Peer says a Labour government should be more supportive of charities

Baroness Young of Old Scone, who chairs the Woodland Trust, tells a fringe meeting at Labour's conference that both the Charity Commission and the Fundraising Regulator put the sector under pressure

Baroness Young
Baroness Young

A Labour government should build a better relationship with charities, and the Charity Commission and the Fundraising Regulator should both be more supportive of the sector, a Labour peer has told the party’s conference in Brighton.

Baroness Young of Old Scone, who is also chair of the Woodland Trust, told a fringe event hosted by the People’s Postcode Lottery that the charity sector was under substantial pressure, including a lack of support from the two regulators.

"We are being reviled in the Daily Mail, not hugely supported by the government, the taxman is trying to get as much tax out of us as they can and the Charity Commission has kind of forgotten that, as well as having a regulatory role, it ought to be a promoter and supporter of the concept of charity," she said. "So we are feeling picked on.

"To make it worse, the new Fundraising Regulator, which we all support because it is an independent regulator supported by the charity sector, has set off on a slightly wrong foot in that it believes in punishment rather than support and improvement."

Young said that this environment for charities coincided with falling levels of funding from local and central government, traditional forms of fundraising and the EU, and with increased demand on charities’ services and tax demands from HM Revenue & Customs.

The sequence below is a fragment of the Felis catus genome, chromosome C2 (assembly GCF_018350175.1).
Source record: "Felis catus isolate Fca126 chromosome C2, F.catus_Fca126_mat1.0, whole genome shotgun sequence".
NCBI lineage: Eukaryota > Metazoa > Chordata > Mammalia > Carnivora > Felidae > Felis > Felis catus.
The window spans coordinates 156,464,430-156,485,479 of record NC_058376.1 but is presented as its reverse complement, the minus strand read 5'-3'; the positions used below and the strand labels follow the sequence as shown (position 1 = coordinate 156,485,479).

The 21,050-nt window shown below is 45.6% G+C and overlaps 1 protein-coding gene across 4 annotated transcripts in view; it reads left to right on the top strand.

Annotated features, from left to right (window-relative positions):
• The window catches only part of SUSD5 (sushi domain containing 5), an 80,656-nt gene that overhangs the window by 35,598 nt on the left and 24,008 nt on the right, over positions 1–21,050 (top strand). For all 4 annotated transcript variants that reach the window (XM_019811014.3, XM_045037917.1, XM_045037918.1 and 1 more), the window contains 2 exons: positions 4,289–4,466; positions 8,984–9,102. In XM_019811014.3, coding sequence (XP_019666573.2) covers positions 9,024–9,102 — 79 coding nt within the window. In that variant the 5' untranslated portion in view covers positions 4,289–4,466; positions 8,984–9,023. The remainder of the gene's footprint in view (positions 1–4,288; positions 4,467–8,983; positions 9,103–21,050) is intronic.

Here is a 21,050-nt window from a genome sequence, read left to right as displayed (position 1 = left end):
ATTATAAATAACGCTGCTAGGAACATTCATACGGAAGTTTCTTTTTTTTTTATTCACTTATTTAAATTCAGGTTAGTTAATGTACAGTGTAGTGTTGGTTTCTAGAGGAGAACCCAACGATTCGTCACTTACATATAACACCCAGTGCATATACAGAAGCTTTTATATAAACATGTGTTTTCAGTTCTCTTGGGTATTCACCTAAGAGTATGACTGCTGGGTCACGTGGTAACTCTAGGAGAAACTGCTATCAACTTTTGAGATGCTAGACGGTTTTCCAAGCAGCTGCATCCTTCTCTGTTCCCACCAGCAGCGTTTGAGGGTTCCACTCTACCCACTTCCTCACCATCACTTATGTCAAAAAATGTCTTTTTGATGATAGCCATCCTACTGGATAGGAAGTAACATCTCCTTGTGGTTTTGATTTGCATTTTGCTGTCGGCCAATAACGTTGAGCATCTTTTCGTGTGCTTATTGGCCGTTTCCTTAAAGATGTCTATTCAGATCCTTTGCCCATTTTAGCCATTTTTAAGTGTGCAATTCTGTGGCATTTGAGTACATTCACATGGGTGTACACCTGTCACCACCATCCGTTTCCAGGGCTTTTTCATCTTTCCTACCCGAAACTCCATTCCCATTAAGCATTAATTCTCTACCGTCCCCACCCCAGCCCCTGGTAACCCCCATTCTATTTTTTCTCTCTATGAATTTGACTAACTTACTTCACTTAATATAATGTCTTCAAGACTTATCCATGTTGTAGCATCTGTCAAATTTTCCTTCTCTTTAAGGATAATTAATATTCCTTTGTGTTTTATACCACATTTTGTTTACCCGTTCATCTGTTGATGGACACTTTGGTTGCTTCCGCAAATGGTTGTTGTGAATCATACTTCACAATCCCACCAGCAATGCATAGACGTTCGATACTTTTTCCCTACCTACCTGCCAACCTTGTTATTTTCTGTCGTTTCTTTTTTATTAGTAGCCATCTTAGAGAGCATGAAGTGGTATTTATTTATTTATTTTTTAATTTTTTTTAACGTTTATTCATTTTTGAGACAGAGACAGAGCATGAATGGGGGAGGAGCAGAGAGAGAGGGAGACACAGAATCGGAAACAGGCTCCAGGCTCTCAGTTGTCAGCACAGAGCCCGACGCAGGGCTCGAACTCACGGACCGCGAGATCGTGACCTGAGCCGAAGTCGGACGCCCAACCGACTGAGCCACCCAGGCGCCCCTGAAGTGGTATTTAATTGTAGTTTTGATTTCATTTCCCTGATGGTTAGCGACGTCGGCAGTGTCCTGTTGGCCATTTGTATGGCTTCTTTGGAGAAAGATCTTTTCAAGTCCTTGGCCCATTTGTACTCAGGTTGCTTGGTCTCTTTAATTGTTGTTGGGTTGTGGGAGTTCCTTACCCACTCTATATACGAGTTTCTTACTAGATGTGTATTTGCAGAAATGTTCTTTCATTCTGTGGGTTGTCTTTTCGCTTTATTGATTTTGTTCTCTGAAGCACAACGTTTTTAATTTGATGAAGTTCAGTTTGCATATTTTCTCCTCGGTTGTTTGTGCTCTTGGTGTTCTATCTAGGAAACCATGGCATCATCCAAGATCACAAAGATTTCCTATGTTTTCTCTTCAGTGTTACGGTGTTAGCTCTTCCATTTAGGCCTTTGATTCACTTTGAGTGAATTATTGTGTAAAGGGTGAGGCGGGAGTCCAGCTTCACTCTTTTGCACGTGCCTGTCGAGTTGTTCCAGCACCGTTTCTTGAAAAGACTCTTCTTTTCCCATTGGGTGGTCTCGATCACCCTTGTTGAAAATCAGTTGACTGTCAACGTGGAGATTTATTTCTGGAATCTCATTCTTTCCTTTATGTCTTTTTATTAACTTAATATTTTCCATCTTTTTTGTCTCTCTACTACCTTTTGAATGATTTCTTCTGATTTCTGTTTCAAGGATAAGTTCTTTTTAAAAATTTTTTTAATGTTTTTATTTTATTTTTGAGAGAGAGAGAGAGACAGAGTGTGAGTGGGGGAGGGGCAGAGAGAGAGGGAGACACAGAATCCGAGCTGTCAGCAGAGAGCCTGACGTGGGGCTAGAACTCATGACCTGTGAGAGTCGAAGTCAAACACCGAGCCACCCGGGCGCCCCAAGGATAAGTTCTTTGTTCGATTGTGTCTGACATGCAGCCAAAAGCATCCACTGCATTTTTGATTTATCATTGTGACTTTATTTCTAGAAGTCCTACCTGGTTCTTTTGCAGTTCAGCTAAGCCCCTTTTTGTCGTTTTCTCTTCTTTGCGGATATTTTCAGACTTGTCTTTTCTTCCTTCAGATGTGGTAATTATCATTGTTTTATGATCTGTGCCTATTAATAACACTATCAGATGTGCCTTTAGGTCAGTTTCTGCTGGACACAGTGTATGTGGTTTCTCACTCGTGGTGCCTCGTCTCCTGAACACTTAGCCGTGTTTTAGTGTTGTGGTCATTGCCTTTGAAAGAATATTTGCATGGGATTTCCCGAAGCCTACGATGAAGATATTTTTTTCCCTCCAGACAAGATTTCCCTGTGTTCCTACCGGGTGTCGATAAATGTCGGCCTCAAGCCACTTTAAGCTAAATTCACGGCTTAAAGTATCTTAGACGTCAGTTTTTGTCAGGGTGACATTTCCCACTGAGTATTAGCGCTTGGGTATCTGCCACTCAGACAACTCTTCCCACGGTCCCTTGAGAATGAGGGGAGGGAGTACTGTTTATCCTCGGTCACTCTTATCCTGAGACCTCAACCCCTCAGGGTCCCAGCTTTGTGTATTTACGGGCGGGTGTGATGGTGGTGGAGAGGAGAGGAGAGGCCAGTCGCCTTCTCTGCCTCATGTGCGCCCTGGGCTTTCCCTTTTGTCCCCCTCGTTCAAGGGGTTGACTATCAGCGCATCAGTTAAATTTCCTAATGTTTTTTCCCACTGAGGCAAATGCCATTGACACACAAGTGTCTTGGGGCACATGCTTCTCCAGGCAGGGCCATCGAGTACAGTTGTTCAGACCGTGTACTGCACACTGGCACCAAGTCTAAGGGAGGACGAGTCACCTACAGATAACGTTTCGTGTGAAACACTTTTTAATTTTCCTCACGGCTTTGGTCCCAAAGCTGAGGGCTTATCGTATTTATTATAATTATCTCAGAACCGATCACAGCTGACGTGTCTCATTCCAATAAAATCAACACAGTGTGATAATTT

Young said that Labour should therefore seek a better relationship with charities and prioritise a "more supportive regulatory regime".

She said: "It does seem to me that a new Labour government has got to support charities and charity better than the government at the moment. If they want us to support people and services, they have got to support us.

"We would like a much more supportive regulatory regime and get the Charity Commission to stop bad-mouthing charities."

At the fringe event, the People’s Postcode Lottery renewed its call for reforms to charity lotteries in order to unlock more funding for the sector.

The lottery wants the annual turnover limit on a charity lottery to be raised from £10m to £100m, and the permissible value of ticket sales for a single draw to be increased from £4m to £10m.

These proposals echo similar reforms suggested in a 2015 House of Commons Culture, Media & Sport Committee report on society lotteries, which recommended raising limits on charity lotteries and dismissed concerns that this could affect levels of participation in the National Lottery.

The People’s Postcode Lottery said these proposals would help to reduce administration costs, make the lottery system more transparent for players and increase funding to the charity sector.

It also claimed there was a £39.4m gap between the trust income available for charitable causes and the value of the applications the lottery receives. It said the existing £10m limit forced charity lotteries to reduce the number of draws they hold each year, which reduced the funding available to the charity sector.

Young and Shami Chakrabarti, the shadow attorney general, both told the fringe meeting that they supported the reforms.

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